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Experience using rocket mass heater to warm a brooder?

 
Liz Hoxie
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Location: Ellisforde, WA
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Has anyone used a RMH to provide heat in a brooder. I'm wondering if there would be enough leftover heat when the fire dies down to get them through the night.
 
thomas rubino
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Location: latitude 47 N.W. montana
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Hi Liz;  I'm sure that this would work. Of course being extra cautious with fire in a hay filled barn would be a top priority. Once the mass heats up it takes many hours to cool off.  I actually plan on doing it myself as soon as I retire. A RMH for keeping chickens warm, and water thawed,  a  warm place for cows to birth instead of a sub zero barn. Pigs and horses would like a warm spot as well.  A batch box might make a better choice than a J tube as the fire is covered and it would need less tending.
 
chad duncan
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Newly hatched chicks have some very specific heat requirements. Too hot and too cold will kill them equally. The best way to brood chicks is to give them a too hot spot that they can move to or away from as they require to self regulate. I suspect the mass would be too hot sometimes and too cold sometimes with no way to regulate themselves.
 
thomas rubino
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The mass has different temps depending on how close to the core you are and how long your rmh has been burning. It takes a while to heat up all that rock. My mass is 14' long, close to the core, surface temps average around 90-115 F  the farthest end of the mass at the same time will have a surface temp from 60-80 F.  New thought ... Chickens poop on everything ... maybe having them on the mass is not such a good idea after all ...  Use the mass to keep the room temperate and a heat lamp for brooding ...
DSCN0738.JPG
[Thumbnail for DSCN0738.JPG]
looking down the mass
 
Liz Hoxie
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Location: Ellisforde, WA
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Thank you. That answers those questions. I could fill books with what I don't know about RMH.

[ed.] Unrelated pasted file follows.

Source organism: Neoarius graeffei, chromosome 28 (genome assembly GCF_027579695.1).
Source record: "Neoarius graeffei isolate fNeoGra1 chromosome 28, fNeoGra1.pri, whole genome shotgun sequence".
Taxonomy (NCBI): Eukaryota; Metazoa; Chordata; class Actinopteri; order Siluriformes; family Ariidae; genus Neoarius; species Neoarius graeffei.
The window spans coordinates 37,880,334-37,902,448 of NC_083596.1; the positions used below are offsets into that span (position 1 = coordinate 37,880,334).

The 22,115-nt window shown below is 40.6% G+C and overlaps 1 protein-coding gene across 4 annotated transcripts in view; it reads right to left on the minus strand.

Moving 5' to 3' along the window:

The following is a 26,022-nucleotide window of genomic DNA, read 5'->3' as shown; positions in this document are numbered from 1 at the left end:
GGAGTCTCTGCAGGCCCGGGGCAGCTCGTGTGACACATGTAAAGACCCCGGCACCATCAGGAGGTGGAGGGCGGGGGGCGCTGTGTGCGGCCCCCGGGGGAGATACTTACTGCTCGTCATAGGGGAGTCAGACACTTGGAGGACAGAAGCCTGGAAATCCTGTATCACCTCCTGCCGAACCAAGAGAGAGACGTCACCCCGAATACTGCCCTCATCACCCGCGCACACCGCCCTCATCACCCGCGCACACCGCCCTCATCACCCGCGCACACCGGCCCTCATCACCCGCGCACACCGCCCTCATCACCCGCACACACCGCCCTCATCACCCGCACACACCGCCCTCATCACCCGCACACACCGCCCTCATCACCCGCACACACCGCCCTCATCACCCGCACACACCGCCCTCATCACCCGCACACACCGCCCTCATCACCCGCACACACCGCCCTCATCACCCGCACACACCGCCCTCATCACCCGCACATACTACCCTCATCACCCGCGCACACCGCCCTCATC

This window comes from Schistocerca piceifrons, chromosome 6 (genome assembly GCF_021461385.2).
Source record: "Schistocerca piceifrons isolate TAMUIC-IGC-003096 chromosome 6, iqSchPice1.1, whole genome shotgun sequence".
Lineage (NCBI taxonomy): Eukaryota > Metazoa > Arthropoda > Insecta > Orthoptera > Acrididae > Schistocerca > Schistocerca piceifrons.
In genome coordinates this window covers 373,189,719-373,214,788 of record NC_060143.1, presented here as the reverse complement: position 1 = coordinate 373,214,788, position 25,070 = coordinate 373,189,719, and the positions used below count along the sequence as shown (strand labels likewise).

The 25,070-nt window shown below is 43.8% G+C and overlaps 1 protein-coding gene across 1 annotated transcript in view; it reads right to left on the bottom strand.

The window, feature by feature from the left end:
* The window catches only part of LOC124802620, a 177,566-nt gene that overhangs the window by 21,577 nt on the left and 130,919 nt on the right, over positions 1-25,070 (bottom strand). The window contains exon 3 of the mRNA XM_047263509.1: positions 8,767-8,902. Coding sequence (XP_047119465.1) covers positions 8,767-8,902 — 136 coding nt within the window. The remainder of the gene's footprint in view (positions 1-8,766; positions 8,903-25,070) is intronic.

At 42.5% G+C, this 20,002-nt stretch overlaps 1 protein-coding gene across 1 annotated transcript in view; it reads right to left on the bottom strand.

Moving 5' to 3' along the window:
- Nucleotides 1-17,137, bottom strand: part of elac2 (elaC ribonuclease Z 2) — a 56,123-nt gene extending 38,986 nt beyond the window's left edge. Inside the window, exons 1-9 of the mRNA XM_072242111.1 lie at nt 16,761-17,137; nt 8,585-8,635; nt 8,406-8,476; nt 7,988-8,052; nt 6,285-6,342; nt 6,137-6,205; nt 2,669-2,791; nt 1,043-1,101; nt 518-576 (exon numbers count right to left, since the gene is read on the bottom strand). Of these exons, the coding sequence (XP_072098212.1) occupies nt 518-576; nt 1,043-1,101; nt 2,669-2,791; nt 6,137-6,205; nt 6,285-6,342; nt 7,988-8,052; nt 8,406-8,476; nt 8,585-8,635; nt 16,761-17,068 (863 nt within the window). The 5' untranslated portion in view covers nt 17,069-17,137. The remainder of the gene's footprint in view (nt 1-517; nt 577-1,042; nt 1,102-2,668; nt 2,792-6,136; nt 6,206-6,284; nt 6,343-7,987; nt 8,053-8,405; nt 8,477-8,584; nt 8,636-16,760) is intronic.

Kyrt Ryder
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Location: Graham, Washington [Zone 7b, 47.041 Latitude] 41inches average annual rainfall, cool summer drought
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This is something I have looked into as well. Your best bet is a massive rmh brooder in a loop rather than your typical doubled back bench type.

The loop creates cool space in the center for the chicks to relax at, and varying degrees of heat along the length of the mass.

The best part is it allows true darkness for the chicks. I've never liked the idea of exposing the chicks to constant lamp radiation. Light in the day and dark at night.
 
chad duncan
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Kyrt Ryder wrote:

The best part is it allows true darkness for the chicks. I've never liked the idea of exposing the chicks to constant lamp radiation. Light in the day and dark at night.


More than the light, heat lamps scare me because of their fire risk in a brooder. I use a heating pad formed into a tunnel. The chicks will enter and leave the tunnel as they need to to self regulate their temperature (the same behaviour as if they were under a real hen and not a 'mama heating pad'). Instead of a 250 watt fire hazard,  I have a 10 watt hearing pad (not sure of the actual wattage of the pad, I forgot,  but it was well under 100). Once I moved to the heating pad,  dog piles stopped immediately.
 
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